The 4 Best Apple Pencil Alternatives in 2020

A photo of the Logitech Crayon next to an iPad.
Logitech

The Apple Pencil unlocks many of the iPad’s unique features, and it’s often seen as a necessity to students, creatives, and iPad power-users. But at $90 to $130, it’s hard to pull the trigger. Thankfully, there are some direct alternatives to the Apple Pencil that won’t leave you totally broke.

Before You Buy an Apple Pencil Alternative

Shopping for iPad styli is more complicated than you’d expect. You have to worry about terms like “pressure sensitivity” and “palm rejection,” all while keeping app compatibility in the back of your head. Otherwise, you may end up with a stylus that doesn’t work how you’d expect.

To keep things simple, let’s do a quick rundown of the most important stylus features. We’ll also review some iPad-specific quirks and a few compatibility issues.

  • Pressure Sensitivity: Apple hasn’t specified the Apple Pencil’s pressure sensitivity specs. Still, in our experience, it has a greater range of pressure sensitivity than any other iPad stylus. This difference is easy to work around, and it shouldn’t be a big deal for notetakers, vector artists, or low-detail illustrators. But if you’re big on depth, shading, and photo-realism, then these reduced pressure sensitivity levels can feel limiting.
  • Tilt Sensitivity: With tilt sensitivity, the Apple Pencil is able to mimic the physics of pencils, markers, and brushes. Of the styli in this article, the Adonit Note+ and the Logitech Crayon are the only options that support tilt sensitivity.
  • Palm Rejection: Some people have the habit of rubbing their hand against surfaces while drawing or writing. Palm rejection remedies this by ignoring any accidental touches.
  • Magnetism and Charging: The iPad has a built-in magnet that holds and charges the Apple Pencil. Most styli will stick to this magnet, but only the Apple Pencil uses it for charging. All of the styli in this article charge through a cable.
  • Battery Life and Charging: The Apple Pencil has a 12-hour battery life. You can expect a similar battery life from most of the styli in this article. Just know that, while these styli can attach to the charging magnet on your iPad, they’re only capable of charging via USB cable.
  • Programmable Buttons: Some styli have programmable buttons, which are useful for swapping brushes or tools while you draw. For reference, the Apple Pencil has a “double tap to change tools” feature in place of hard buttons.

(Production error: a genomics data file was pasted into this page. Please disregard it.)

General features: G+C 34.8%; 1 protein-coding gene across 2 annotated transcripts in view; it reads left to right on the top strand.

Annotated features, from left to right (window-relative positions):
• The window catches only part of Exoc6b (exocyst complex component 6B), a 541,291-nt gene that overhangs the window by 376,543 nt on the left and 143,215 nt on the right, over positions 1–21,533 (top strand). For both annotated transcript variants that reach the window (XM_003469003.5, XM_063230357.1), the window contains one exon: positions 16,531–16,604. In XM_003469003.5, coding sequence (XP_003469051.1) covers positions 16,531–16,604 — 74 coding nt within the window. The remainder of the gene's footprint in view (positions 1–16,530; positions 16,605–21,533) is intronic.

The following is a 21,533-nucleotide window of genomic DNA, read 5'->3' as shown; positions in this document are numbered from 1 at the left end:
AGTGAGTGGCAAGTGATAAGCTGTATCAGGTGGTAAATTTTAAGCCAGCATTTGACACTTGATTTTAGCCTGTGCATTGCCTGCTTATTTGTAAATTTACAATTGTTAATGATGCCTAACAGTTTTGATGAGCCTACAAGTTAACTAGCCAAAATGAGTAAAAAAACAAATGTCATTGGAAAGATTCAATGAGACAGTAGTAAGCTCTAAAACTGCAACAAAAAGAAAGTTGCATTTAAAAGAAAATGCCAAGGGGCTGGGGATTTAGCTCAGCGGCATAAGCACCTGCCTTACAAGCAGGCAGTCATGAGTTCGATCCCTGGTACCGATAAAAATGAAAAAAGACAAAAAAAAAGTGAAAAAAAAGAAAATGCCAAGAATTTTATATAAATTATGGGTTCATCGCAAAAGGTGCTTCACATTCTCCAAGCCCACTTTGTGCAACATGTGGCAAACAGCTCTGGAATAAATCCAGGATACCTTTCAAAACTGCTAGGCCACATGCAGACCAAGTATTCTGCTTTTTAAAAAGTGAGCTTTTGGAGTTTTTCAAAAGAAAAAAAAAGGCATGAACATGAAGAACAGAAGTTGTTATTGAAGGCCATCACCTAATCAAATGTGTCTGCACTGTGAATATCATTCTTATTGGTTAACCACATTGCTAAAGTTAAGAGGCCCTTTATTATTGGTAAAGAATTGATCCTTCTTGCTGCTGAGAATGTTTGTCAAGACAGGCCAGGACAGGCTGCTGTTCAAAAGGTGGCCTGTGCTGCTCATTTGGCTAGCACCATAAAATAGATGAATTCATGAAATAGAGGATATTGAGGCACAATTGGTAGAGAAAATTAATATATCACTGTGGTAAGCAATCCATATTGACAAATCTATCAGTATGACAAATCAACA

• App Compatibility: Some stylus features, such as shortcuts and pressure sensitivity, only work in a handful of apps. Don’t blame stylus manufacturers—it’s up to developers to build support for third-party accessories. Either way, you’ll want to double-check that your favorite notetaking and digital art apps support a stylus’ features before you spend any money.
  • Using an Old iPad?: Anyone with an older iPad model should double-check that their device supports the Apple Pencil. If not, then be sure to buy a Bluetooth stylus. Options that mimic Apple Pencil technology, like the Logitech Crayon, won’t work with your old iPad.

As a sidenote, you can expect a small amount of lag from Apple Pencil alternatives. This shouldn’t be an issue for most people, but if you hate seeing lag from a stylus, then it’s worth keeping in mind.

Now that we know way too much about styli, it’s time to start shopping. Here are the best Apple Pencil alternatives, along with a few notes on how they work and who they’re made for.

For Digital Artists: Adonit Note+

A photo of the Adonit Note+
Adonit

Adonit’s new Note+ stylus is a total game changer. It has the look and feel of the Apple Pencil, and it’s loaded with palm rejection technology, 2048 levels of pressure sensitivity, and even tilt sensitivity—a rarity in the world of Apple Pencil alternatives. Along with these core features, the Note+ has two programmable shortcut buttons, replaceable tips, a 10-hour battery life, and USB-C charging.

The Adonit Note+ is clearly the best Apple Pencil alternative for artists. And for less than $70, it’s a steal. Just keep in mind that its pressure sensitivity and tilt features aren’t supported by all apps. You can find an incomplete list of compatible apps on Adonit’s website. For whatever reason, this list doesn’t mention Procreate, which is compatible with the Note+.

For Digital Artists

Adonit Note+ Plus Stylus Pencil with Native Palm Rejection, Pressure Sensitivity, Programmable Shortcut Buttons, Support Tilt for iPad Pro 3rd Gen, iPad 6, 7th Gen, iPad Air 3rd Gen, iPad Mini 5th Gen

The Adonit Note+ is loaded with palm rejection features, 2048 levels of pressure sensitivity, and even tilt sensitivity! It's the premier Apple Pencil alternative for digital artists.

For Students and Professionals: The Logitech Crayon